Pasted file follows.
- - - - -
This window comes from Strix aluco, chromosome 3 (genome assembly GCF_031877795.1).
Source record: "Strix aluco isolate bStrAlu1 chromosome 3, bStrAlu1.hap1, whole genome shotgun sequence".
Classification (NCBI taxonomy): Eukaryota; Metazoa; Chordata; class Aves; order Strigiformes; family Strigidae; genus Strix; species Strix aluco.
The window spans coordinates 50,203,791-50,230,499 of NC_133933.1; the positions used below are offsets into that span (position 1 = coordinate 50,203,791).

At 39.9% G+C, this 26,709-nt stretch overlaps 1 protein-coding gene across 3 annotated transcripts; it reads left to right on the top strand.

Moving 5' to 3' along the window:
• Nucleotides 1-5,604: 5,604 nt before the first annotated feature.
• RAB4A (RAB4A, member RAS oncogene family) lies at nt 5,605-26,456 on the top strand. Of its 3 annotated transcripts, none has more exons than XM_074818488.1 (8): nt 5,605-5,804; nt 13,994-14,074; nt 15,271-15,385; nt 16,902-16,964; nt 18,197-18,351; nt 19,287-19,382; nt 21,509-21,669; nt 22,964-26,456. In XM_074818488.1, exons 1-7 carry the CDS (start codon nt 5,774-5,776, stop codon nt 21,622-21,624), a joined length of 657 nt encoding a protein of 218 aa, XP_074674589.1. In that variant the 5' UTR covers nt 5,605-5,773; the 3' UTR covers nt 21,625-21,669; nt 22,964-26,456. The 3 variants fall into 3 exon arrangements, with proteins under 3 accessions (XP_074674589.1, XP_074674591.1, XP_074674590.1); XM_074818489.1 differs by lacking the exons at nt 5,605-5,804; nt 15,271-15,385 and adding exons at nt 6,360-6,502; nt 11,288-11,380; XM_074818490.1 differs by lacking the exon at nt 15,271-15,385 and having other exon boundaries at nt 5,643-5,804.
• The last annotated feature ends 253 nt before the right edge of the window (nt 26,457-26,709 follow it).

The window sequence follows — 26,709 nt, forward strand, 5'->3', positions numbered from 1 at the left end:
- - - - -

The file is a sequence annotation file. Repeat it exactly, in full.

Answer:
This window comes from Strix aluco, chromosome 3 (genome assembly GCF_031877795.1).
Source record: "Strix aluco isolate bStrAlu1 chromosome 3, bStrAlu1.hap1, whole genome shotgun sequence".
Classification (NCBI taxonomy): Eukaryota; Metazoa; Chordata; class Aves; order Strigiformes; family Strigidae; genus Strix; species Strix aluco.
The window spans coordinates 50,203,791-50,230,499 of NC_133933.1; the positions used below are offsets into that span (position 1 = coordinate 50,203,791).

At 39.9% G+C, this 26,709-nt stretch overlaps 1 protein-coding gene across 3 annotated transcripts; it reads left to right on the top strand.

Moving 5' to 3' along the window:
• Nucleotides 1-5,604: 5,604 nt before the first annotated feature.
• RAB4A (RAB4A, member RAS oncogene family) lies at nt 5,605-26,456 on the top strand. Of its 3 annotated transcripts, none has more exons than XM_074818488.1 (8): nt 5,605-5,804; nt 13,994-14,074; nt 15,271-15,385; nt 16,902-16,964; nt 18,197-18,351; nt 19,287-19,382; nt 21,509-21,669; nt 22,964-26,456. In XM_074818488.1, exons 1-7 carry the CDS (start codon nt 5,774-5,776, stop codon nt 21,622-21,624), a joined length of 657 nt encoding a protein of 218 aa, XP_074674589.1. In that variant the 5' UTR covers nt 5,605-5,773; the 3' UTR covers nt 21,625-21,669; nt 22,964-26,456. The 3 variants fall into 3 exon arrangements, with proteins under 3 accessions (XP_074674589.1, XP_074674591.1, XP_074674590.1); XM_074818489.1 differs by lacking the exons at nt 5,605-5,804; nt 15,271-15,385 and adding exons at nt 6,360-6,502; nt 11,288-11,380; XM_074818490.1 differs by lacking the exon at nt 15,271-15,385 and having other exon boundaries at nt 5,643-5,804.
• The last annotated feature ends 253 nt before the right edge of the window (nt 26,457-26,709 follow it).

The window sequence follows — 26,709 nt, forward strand, 5'->3', positions numbered from 1 at the left end: